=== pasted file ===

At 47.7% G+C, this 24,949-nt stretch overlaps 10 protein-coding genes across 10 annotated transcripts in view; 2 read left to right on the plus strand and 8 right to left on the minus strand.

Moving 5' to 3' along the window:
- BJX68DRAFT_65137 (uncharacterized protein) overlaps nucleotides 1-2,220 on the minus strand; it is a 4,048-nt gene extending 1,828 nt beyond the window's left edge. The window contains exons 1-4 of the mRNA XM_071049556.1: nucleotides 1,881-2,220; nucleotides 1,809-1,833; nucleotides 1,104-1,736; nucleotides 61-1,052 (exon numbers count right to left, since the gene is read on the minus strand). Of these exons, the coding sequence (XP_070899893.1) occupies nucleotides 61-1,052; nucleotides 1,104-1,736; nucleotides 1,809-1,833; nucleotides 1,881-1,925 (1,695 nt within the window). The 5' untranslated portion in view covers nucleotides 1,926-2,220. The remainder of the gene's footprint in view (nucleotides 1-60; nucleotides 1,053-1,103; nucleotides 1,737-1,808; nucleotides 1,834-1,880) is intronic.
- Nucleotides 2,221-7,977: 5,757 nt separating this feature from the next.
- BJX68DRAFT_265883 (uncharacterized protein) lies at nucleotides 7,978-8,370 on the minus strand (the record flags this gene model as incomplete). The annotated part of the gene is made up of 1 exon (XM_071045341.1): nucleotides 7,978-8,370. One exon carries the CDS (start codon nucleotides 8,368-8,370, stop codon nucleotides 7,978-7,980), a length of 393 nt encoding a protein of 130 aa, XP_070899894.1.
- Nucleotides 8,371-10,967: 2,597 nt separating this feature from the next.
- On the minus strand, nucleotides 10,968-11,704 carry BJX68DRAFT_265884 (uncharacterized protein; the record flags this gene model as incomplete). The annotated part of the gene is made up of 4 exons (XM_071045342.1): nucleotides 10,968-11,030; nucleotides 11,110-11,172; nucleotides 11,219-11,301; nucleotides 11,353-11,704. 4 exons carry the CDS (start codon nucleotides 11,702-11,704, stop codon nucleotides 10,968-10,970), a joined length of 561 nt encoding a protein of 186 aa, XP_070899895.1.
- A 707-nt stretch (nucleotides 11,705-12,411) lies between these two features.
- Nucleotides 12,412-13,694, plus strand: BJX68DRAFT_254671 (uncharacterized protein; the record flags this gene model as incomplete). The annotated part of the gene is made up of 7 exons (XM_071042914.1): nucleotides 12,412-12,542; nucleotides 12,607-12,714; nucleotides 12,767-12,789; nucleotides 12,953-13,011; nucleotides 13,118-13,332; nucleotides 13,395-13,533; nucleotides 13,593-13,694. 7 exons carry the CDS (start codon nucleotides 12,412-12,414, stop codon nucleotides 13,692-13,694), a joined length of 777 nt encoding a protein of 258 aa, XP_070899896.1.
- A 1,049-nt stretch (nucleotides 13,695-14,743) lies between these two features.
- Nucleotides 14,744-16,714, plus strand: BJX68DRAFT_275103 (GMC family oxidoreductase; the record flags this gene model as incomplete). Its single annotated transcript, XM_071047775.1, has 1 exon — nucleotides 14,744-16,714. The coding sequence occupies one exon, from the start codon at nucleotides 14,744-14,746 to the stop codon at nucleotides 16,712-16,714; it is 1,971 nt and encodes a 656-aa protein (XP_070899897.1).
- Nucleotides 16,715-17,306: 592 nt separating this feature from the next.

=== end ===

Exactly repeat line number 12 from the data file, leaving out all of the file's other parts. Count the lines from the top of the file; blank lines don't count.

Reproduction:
- Nucleotides 16,715-17,306: 592 nt separating this feature from the next.